Alphabet revenues hit $32.7 billion on strong ad sales

Posted July 25, 2018

The Google parent reported better-than-expected second-quarter profits and revenue on Monday - despite the company's recent $5 billion antitrust fine levied by the European Commission.

As expected, the company's net income was hurt by a record $5 billion antitrust fine imposed by the European Commission.

Shares rocketed more than 4pc in after-hours trade, as the market welcomed the strong results, in what could be a sign investors tempered.

Alphabet generated revenue of $32.66 billion during the second quarter of 2018, compared to $26.01 billion during the same quarter past year. Analysts estimated $9.52 per share, according to research aggregated by Thomson Reuters.

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Google has continued to give search ads more prominent space on mobile phones and bundle more of its ads products together, helping to fuel the brisk sales growth. After subtracting Alphabet's advertising commissions, revenue was $26.24 billion United States, also exceeding Street forecasts of $25.64 billion US.

Google also has tweaked its comparison shopping service as it strives to comply with an European Union ruling from a year ago, and it plans to soon release changes to how it handles political ads. While Google has said it will appeal, it has until mid-October to adjust its behavior.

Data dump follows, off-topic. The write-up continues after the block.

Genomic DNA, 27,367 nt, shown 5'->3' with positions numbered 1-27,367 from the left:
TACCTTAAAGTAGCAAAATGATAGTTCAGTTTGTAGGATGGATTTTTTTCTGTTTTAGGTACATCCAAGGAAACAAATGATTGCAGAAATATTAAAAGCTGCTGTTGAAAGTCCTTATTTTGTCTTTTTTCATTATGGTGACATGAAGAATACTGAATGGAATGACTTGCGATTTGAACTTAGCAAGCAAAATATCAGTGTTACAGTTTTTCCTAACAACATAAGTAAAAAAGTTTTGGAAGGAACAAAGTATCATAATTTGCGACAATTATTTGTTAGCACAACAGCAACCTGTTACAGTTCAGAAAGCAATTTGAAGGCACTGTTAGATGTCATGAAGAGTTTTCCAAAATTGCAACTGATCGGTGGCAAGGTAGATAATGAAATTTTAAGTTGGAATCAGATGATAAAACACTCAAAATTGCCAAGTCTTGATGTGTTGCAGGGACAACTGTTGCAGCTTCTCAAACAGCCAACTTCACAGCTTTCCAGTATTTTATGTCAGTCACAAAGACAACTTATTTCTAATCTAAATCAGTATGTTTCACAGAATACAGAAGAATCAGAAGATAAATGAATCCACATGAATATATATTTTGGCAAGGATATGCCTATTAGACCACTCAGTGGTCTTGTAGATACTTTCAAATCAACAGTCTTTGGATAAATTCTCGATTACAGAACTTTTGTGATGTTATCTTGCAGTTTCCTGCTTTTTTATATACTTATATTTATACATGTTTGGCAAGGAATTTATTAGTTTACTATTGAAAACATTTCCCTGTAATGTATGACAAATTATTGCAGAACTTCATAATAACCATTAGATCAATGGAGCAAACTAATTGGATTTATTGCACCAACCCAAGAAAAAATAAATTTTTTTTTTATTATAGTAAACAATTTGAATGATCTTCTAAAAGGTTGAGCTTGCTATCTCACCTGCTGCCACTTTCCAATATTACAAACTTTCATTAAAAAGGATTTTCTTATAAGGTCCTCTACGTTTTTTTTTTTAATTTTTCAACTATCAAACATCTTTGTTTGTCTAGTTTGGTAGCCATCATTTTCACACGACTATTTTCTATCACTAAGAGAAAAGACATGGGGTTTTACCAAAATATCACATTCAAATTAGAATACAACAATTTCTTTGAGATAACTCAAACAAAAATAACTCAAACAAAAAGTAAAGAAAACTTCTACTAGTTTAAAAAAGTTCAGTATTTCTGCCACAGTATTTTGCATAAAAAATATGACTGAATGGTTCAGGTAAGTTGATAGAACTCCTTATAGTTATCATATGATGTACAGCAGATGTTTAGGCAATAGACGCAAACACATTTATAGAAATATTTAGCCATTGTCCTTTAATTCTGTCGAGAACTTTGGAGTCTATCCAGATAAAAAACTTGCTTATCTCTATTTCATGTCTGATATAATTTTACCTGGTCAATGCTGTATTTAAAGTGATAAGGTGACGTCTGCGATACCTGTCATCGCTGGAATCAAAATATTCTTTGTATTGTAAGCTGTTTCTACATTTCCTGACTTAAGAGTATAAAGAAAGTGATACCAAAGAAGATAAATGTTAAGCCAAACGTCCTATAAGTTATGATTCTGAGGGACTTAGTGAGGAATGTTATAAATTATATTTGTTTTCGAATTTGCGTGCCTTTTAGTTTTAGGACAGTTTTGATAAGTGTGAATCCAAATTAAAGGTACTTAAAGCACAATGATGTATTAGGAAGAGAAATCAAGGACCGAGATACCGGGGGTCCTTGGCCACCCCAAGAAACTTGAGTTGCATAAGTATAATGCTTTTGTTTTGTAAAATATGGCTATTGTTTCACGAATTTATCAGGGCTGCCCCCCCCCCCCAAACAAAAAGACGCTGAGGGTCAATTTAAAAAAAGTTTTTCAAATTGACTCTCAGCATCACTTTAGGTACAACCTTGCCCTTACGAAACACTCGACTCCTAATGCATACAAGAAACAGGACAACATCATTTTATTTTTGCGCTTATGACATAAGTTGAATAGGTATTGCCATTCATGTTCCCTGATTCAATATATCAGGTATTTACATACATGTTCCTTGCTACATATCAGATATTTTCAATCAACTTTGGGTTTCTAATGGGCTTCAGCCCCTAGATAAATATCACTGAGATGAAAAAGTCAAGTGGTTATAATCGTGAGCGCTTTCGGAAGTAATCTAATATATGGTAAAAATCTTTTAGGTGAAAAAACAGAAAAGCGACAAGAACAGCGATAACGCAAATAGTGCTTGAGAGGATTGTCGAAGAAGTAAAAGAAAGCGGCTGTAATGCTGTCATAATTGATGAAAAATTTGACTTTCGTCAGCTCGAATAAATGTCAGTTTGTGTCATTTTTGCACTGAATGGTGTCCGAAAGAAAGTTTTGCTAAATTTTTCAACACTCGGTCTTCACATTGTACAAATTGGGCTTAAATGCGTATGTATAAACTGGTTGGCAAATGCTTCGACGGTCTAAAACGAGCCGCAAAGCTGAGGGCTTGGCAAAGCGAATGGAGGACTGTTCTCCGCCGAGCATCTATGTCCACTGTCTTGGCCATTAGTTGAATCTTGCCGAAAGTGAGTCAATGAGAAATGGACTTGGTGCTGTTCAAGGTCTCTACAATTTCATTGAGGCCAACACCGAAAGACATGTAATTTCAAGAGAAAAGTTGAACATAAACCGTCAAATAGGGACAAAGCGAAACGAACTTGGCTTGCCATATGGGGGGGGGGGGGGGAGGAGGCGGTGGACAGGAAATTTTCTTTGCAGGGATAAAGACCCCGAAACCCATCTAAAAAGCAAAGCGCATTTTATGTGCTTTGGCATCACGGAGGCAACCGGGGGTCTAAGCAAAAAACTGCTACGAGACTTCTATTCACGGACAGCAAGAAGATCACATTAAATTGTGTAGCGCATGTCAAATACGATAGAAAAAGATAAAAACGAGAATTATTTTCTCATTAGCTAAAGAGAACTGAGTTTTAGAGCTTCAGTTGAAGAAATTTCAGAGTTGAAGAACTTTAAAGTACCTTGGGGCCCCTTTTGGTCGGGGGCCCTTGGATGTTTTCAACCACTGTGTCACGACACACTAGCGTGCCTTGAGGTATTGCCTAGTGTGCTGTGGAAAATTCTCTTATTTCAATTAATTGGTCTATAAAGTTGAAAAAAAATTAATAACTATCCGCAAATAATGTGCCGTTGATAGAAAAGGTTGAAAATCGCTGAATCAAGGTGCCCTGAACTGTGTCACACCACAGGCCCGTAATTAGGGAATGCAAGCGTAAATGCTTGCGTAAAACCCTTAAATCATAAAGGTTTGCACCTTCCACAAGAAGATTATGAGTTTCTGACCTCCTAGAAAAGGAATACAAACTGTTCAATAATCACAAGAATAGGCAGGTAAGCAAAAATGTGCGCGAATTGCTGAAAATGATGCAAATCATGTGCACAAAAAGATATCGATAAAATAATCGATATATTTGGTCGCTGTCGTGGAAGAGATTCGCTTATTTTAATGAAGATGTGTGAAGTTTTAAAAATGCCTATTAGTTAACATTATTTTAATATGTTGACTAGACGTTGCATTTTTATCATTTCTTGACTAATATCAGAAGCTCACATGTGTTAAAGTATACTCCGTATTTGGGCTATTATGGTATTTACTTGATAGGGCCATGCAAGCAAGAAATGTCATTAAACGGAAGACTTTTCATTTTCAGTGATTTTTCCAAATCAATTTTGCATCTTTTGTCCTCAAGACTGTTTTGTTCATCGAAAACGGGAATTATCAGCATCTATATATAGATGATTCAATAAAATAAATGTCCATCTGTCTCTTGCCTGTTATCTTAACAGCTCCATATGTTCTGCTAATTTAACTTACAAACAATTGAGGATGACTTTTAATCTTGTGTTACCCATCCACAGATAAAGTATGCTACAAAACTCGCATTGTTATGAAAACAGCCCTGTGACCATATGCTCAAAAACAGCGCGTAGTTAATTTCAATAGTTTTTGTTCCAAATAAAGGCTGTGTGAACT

Stripping out the fine to look at what's actually happening to its business, Alphabet earned $8.3 billion and blew past analysts' earnings estimates by over 23 percent.

The bulk of Alphabet's revenue continues to come from advertising, which amounted to $28bn for the quarter, or roughly 88 per cent of sales.

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The sums Google pays out to websites and mobile partners to distribute its search engine and ads - called Traffic Acquisition Costs - also rose to US$6.4 billion for the quarter.

Google's cost-per-click, which is how much it makes off each advertising click, decreased 22 percent year over year and 10 percent quarter over quarter. That doesn't seem to have investors too anxious, though, as the pre-fine numbers beat expectations by a large margin, driving up Alphabet's stock price in after-hours trading by 5%.

Areas such as cloud computing and "other bets" have also added to Google's spending. Its "Other Bets" category remains unprofitable overall, as well, with $145 million in revenue compared to $732 million in operating loss. As the Reuters brand for financial commentary, we dissect the big business and economic stories as they break around the world every day.

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